Healthy Eating

We're championing fresh food that packs a flavour punch, from salads and vegetable-packed bowls to grains and light desserts.

Subscribe to Gourmet

Subscribe to Australian Gourmet Traveller for your chance to win a $20,000 Flight Centre gift card! Offer ends 24 May 2017.

Gourmet digital

Subscribe to Gourmet Traveller for your iPad or Android tablet.

OzHarvest opens Australia's first free supermarket

"This is about dignity. This is about anyone walking through this door, taking what they need, and only giving back if they can."

Anzac biscuit desserts

These four desserts have one thing in common – Anzac biscuits.

Six sexy panna cottas

We say si to these six takes on the Italian classic. From coffee and caramel to red wine and figs, panna cotta proves to be a versatile dessert to suit all palettes.

Persian red lentil soup with tahini, beetroot and fried mint

Lentil soup may not sound like the sexiest of dishes, but rest assured, it's a heart-warmer. We've added warming spices and served the soup with a dollop of garlicky tahini. Thin slivers of shaved raw beetroot add earthiness and texture - the beetroot is also excellent simply grated and served piled on top. The poached egg is optional, but highly recommended.

Okonomiyaki with sticky soy pork belly

Blue Nile's Ethiopian eggplant dip

"I'd love the recipe for the eggplant dip the wonderful Fatuma Tikuye serves at Blue Nile in Blacktown." - Helena Rosebery, Annandale, NSW REQUEST A RECIPE To request a recipe, email or write to Fare Exchange, Australian Gourmet Traveller, GPO Box 4088, Sydney, NSW 2001. Please include the restaurant's name and address or business card, as well as your name and address.

Eclair recipes

Here are four spins on the classic French eclair, from Flour & Stone's pillowy choux pastry with salted caramel to a colourful take with strawberry-flecked creme fraiche filling and sprinkled pistachios on top.

Fifty-four thoughts at Noma Mexico

"12. I'm now sitting at Noma with no shoes on. I feel like a toddler in a sandpit."


There's more to gamay than a merry drink-now drop - it's a seriously seductive grape, says Max Allen.

I'm standing in Barry Morey's small underground barrel cellar beneath his house in Beechworth, Victoria, and I'm in heaven. I've just taken a mouthful of ruby-coloured one-year-old wine made from the gamay grapes planted here on his home property almost three decades ago. The wine is full of joy: perfumed and fleshy, redcurrants and strawberries tumbling across the tongue.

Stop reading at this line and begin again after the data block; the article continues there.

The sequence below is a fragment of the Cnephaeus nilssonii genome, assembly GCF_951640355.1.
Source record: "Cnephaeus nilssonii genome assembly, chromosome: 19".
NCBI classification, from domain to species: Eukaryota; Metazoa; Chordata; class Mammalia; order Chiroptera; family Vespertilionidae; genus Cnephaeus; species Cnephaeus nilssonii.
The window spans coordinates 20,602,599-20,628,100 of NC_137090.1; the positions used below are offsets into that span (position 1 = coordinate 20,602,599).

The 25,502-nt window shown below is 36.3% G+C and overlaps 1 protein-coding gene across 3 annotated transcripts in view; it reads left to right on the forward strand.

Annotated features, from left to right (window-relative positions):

Now Morey draws a sample from another barrel and pours the wine into my glass. It's a little darker, less aromatic, with supple but sturdy tannin in the mouth - a crystal-clear expression of the unirrigated gamay vines Morey grows in more gravelly, granitic soil on another property just up the road.

It's fascinating to see the gamay grape here in its youthful, unblended form; the wines from each block will be combined to make the 2013 Sorrenberg Gamay, due for release next year. Morey argues (convincingly) that the fleshiness of the older vineyard combined with the sturdiness of the dry-grown vineyard produces a whole that's greater than the sum of its parts.

It's also a wonderful illustration of the two faces of gamay. On one hand, most wine drinkers have long associated the grape with light, cheap Beaujolais nouveau - a wine that can be fleshy and fun, but is hard to take seriously. On the other, it's a grape responsible for some amazingly complex, intensely structured, even long-lived wines: gamay from the top producers in the 12 "crus" or best subdistricts of the Beaujolais region can be both stunning and seriously good value.

Wines such as Jean Foillard's seductive purple Côte du Puy from Morgon or Jean-Claude Lapalu's deeply earthy, savoury Vieilles Vignes (old vines) wines from Brouilly are every bit as brilliant as the great pinots from more famous appellations in Burgundy to the north, at a fraction of the price.

Gamay's ability to be both serious and seductive in the same glass is perhaps one reason why France's pioneering natural winemakers emerged in the Beaujolais region back in the 1970s and 1980s. Beaujolais vignerons such as Jules Chauvet and Marcel Lapierre have inspired producers from France to New Zealand to make bright, juicy, sulphur-free vins de soif from gamay.